McDONALD AIRFIELD, NT
ALSO KNOWN AS BURKHOLDER FIELD
DURING WW2

 

Fighter Guide Map - spelt McDonald on this American map

 

 

Plan of McDonald Airfield, incorrectly
spelt as MacDonald Airfield on this plan

 

Burkholder Field (sometimes referred to as Burkeholder), later known as McDonald Airfield (sometimes incorrectly referred to as MacDonald), was located 10 miles north west of Pine Creek in the Northern Territory. The airfield was built by Company "A" and HQ Detachment of the 808th Engineer Aviation Battalion from 11 May to 16 July 1942 with assistance from the Australian Allied Works Council.

They built 6, 000 ft of runway, 100 ft wide with 50 ft shoulders paved with 4 inches of gravel. They also built 5,000 ft of taxiways 40 ft wide with 15 ft shoulders paved with 3 inches of gravel and 18 dispersals without revetments. Company A also built Camp buildings.

McDonald Airfield was named after Wing Commander Joshua Roger Gray McDonald (86), the Commanding Officer of 13 Squadron RAAF, who was killed along with three other crew members in the crash of Lockheed Hudson A16-69 into the sea off Ambon, Netherlands East Indies (now Indonesia) on 10 December 1941.

McDonald Airfield was first occupied by No. 54 Operation Base Unit RAAF (54 OBU) and No. 1 Airfield Construction Squadron which completed construction of the airfield in early 1943.

The B-25 Mitchells of 18th Squadron NEI-AF arrived at McDonald Airfield on 18 January 1943. They immediately began operations over the Netherlands East Indies the following day with an armed reconnaissance mission over the Kai Islands. The Squadron flew approximately 60 missions over the Netherlands East Indies. They would refuel and arm their aircraft during a stopover at the RAAF Darwin Airfield. The Squadron moved to Batchelor Airfield on 8 May 1943.

Edmond (Ted) Brault served in the 18th Squadron NEI-AF. He initially served at McDonald airfield in Western Australia. He was then posted to Oakey airfield in 1944 and served as a security guard using guard dogs.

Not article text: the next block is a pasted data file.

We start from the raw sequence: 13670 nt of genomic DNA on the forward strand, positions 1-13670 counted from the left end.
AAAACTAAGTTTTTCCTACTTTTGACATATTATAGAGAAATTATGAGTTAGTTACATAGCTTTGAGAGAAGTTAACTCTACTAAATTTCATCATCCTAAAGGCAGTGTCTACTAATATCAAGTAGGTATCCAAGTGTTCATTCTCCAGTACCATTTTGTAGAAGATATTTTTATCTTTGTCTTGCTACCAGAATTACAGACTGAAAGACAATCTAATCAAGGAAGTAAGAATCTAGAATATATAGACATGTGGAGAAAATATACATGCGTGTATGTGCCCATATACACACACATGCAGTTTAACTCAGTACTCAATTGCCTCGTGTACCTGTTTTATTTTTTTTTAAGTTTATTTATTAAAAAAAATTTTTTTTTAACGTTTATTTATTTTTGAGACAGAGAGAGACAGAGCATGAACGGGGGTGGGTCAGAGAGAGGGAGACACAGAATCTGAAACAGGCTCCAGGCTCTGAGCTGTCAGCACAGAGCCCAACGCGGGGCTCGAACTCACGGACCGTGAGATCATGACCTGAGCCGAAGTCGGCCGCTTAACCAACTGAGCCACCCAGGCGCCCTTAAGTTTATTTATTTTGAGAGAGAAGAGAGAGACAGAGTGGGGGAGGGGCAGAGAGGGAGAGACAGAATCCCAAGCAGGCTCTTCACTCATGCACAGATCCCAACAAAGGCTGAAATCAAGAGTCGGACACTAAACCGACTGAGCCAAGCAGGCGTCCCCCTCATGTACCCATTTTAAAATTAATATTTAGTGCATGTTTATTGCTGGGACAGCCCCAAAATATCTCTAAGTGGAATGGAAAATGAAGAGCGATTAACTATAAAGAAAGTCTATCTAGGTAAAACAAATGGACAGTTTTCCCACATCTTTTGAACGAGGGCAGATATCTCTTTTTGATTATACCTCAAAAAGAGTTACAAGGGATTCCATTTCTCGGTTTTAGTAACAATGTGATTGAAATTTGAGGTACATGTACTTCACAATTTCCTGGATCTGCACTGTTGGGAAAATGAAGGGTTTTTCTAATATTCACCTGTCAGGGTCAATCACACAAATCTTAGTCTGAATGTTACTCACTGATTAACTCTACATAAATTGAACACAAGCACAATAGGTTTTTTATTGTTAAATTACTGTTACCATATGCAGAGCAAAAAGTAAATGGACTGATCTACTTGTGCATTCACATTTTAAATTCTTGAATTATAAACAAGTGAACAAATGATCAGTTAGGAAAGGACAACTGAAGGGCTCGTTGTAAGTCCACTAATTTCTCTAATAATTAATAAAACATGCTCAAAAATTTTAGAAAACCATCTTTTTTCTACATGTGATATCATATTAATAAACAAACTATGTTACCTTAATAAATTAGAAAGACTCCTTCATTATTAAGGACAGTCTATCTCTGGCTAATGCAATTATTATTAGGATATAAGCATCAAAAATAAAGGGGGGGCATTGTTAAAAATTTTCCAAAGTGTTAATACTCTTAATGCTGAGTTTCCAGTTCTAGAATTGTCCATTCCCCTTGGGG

Spitfire A58-174 of 54 Squadron RAF made a forced landing at McDonald Airfield on 10 March 1944.

McDonald Airfield was later used during WWII as a communications location by the Australian Army.

 


Photo:- Doug Tilley

McDonald Airfield

 


Photo:- Doug Tilley

McDonald Airfield and the old Highway

 


Photo:- Doug Tilley

Concrete slab at McDonald Airfield

 

macdonald01.jpg (237019 bytes)
Photo:- from Ted Brault

Dutch Commander presenting
WW2 medals to a Dutch Crew

 

macdonald02.jpg (227464 bytes)
Photo:- from Ted Brault

B-25 Mitchell at McDonald airfield

 

macdonald03.jpg (131529 bytes)
Photo:- from Ted Brault

B-25 Mitchell at McDonald airfield

 

macdonald04.jpg (257345 bytes)
Photo:- from Ted Brault

Maintenance work at McDonald airfield

 

macdonald05.jpg (274781 bytes)
Photo:- from Ted Brault

Dutch personnel at McDonald airfield

 

macdonald06.jpg (252611 bytes)
Photo:- from Ted Brault

McDonald airfield

 

macdonald08.jpg (61561 bytes)
Photo:- from Ted Brault

Sworn in at McDonald, WA

 

macdonald07.jpg (201619 bytes)
Photo:- from Ted Brault

A Crash at Exmouth

 

McDonald Airfield 13.46's 131.43'e RAAF was abandoned in 1945.

 

REFERENCES

Trails of History, World War II Historic Sites - Collectors Edition, Conservation Commission Northern Territory

 

ACKNOWLEDGEMENT

I'd like to thank Dennis Whiley, Justin Taylan and Doug Tilley for their assistance with this home page.

I'd also like to thank Melvin Haba for his assistance with this home page. Melvin's father was Technician 5 Grade (Corporal) Laudie R Haba of Company "B" of the 808th Engineer Aviation Battalion. He would have been running the Dozers and Carry-alls during construction activities. Laudie Haba returned to the States in December 1944. Laudie passed away in 1971. 

I'd also like to thank Randell Summerville and his cousin Rod Brault (son of Ted Brault) for their assistance with this home page.

 

E-mails from Dennis Whiley

 

Can anyone help me with more information?

 

I need your help

Copyright

 Peter Dunn 2015

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This page first produced 8 October 2000

This page last updated 17 October 2016